Because, let’s be honest: the plan is always sound—even ingenious—in these cases. It’s just their goal that is problematic, you know, by virtue of its being completely evil.
And Now, A Brief Sub-Rant Involving Chess
I’m going to interrupt myself to talk about chess, because if you do any amount of reading on INTJs, you’ll see chess mentioned sooner or later.
I played a lot of chess as a child. My father taught me, but most of the time I just played against myself. (Gotta love child me: she was so asocial that she managed to turn a game meant for two into a solitary endeavour).
School was never quite what I wanted it to be, but middle school was the worst. You would think that, being in honours classes, I would be surrounded by other nerds and weirdos, but actually it was mostly popular kids. There were only a handful who were nerdy, and of that handful, only three of us were truly weird. I was definitely the second weirdest, right under the kid who firmly believed in aliens. I only had one friend (directly below me on the weirdness ranking) and he and I were really only friends for lack of other friend options. So yes, quite an interesting time in my life, and I barely survived, but the one bright spot was at lunchtime. We nerdy kids would go to the library, and we would play chess. It was the only thing in middle school that made sense.
As much as I love chess, I don’t think it has influenced my view of the world. Rather, I was drawn to chess in the first place because it reflected my view in the world. The idea of working strategically towards something, planning for an optimum outcome—that’s how I roll. That’s how I approach things, and that’s why you’ll have an impossible time convincing me to dance at a party, or do something “just for the fun of it!” It’s why I don’t understand why someone would prank someone else’s car, for example. Tell me a story about something like that, and I’ll look at you blankly. What a mess, and what was the point, exactly?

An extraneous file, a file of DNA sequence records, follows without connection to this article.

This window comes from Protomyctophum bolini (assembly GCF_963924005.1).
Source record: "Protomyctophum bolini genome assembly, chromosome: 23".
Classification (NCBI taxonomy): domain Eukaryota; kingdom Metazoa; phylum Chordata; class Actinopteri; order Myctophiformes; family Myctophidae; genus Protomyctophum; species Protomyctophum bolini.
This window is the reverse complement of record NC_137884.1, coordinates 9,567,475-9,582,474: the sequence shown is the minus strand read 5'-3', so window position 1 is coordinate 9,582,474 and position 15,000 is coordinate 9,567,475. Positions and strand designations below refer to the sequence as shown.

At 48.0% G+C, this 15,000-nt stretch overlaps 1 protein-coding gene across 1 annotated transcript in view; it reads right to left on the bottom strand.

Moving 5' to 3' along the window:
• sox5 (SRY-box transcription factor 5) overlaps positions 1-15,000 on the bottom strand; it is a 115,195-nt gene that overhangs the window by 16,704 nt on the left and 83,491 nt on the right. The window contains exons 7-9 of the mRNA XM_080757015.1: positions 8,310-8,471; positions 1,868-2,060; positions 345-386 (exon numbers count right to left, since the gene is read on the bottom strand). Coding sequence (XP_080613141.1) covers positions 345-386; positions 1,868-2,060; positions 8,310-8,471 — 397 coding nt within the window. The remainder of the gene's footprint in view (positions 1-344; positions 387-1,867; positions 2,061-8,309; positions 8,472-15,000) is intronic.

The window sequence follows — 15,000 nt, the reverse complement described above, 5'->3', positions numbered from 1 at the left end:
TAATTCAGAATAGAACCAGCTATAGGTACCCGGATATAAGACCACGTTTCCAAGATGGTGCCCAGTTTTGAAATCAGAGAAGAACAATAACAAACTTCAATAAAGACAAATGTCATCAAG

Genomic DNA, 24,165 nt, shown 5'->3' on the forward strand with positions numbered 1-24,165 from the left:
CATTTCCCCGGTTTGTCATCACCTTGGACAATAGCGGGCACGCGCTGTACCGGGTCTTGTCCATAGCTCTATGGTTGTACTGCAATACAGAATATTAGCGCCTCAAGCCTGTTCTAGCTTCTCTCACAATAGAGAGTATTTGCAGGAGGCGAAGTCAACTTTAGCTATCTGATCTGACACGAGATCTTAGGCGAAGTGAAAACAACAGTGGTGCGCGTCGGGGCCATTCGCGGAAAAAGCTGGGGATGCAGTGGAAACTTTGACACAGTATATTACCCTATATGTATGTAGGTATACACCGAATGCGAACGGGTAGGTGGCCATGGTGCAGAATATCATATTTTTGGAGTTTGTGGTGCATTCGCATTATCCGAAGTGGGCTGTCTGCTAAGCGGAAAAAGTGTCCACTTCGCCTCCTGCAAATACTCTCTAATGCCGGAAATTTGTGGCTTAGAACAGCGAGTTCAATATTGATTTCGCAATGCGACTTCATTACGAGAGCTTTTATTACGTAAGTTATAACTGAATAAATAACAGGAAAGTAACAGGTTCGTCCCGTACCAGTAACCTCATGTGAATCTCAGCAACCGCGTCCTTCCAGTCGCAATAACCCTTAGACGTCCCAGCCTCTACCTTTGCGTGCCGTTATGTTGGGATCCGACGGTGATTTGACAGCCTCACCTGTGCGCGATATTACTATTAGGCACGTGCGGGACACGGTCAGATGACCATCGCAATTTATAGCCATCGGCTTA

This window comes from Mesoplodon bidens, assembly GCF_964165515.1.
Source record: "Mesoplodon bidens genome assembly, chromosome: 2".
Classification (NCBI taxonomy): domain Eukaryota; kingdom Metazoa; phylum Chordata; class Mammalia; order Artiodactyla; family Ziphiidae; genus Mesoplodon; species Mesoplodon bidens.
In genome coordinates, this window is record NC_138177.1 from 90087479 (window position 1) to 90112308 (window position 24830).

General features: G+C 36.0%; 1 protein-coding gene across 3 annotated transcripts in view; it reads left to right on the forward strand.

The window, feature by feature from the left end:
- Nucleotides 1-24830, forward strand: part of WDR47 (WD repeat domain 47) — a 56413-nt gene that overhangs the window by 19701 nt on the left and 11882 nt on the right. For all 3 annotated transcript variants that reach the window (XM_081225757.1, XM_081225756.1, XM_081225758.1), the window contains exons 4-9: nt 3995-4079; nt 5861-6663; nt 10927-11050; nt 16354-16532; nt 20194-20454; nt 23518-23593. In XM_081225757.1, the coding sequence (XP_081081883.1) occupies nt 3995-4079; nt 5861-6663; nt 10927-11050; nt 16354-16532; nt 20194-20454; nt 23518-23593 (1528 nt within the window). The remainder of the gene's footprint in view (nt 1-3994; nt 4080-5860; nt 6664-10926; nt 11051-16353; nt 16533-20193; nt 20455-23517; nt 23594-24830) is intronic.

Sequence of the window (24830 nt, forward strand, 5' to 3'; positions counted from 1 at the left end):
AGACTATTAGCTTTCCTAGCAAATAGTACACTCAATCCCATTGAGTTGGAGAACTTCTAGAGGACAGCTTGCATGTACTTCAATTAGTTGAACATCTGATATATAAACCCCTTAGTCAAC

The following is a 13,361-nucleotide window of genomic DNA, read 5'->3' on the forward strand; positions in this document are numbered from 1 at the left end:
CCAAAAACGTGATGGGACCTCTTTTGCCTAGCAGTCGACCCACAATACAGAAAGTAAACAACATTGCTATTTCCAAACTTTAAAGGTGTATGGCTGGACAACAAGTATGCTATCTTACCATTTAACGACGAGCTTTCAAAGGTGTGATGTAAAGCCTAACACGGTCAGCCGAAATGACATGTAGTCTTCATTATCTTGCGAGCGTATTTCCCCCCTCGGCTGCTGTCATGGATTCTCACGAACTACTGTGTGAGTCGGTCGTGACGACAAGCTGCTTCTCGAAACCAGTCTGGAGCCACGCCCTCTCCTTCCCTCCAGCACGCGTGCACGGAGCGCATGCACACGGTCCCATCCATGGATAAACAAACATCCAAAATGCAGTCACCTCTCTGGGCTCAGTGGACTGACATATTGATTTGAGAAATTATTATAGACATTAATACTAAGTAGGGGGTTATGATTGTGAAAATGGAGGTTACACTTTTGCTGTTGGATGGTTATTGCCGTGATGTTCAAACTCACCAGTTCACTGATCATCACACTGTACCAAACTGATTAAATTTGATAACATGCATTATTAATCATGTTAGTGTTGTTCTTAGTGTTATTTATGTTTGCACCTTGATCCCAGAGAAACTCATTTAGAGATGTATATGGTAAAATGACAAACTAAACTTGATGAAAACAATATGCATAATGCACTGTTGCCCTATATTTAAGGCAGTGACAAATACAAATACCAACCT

On the other hand, if you can make a solid case for why something needs to be done—and it doesn’t even have to be something that will benefit me, just anything that I can see the worth of—then I’ll come up with a detailed and brilliant plan for you. I’ll probably even help you execute it.
Good Guys Play Chess, Too
I brought all of that up because that is exactly the way many fictional villains see things. It is not a bad idea, however, for some good guys to have this view of life. For there to be a story, the protagonist must have a goal, right? And taking this strategic, chess-like approach to achieving that goal is not such a bad idea at all. I’m all for reading about people who do things for no other reason than the intensity of their human emotions, but I’d like to read about some more logical, methodical people as well. We gotta have a mixture, and we can’t consign solid strategic thinking to the realm of the bad guys. We just can’t. The bad guys will win if we let them have all the brilliant strategists.
And yes, there are some great INTJ characters out there (most recent one I’ve come across who I am pretty sure is an INTJ is Ringer from the 5th Wave Trilogy). But I think there are more stereotypes and villains than there are realistic, good INTJ characters. We might seem a little cold, but we’re not emotionless machines; we might not be your closest and warmest friend, but we’re pretty great in a crisis; we might not be goofy, but we do have a sense of humour. And we’re not evil. Usually. For the most part. Okay, we can be, but just slightly.
So I’d like to encourage writers to not to automatically relegate INTJs (or ENTJs, or any personality type) to the villain club. An INTJ doesn’t even have to be the protagonist, but at least let him be on the protagonist’s side. And consider letting it be a her—female INTJs may be rare, but we’re pretty darn awesome! Maybe partially because we’re rare.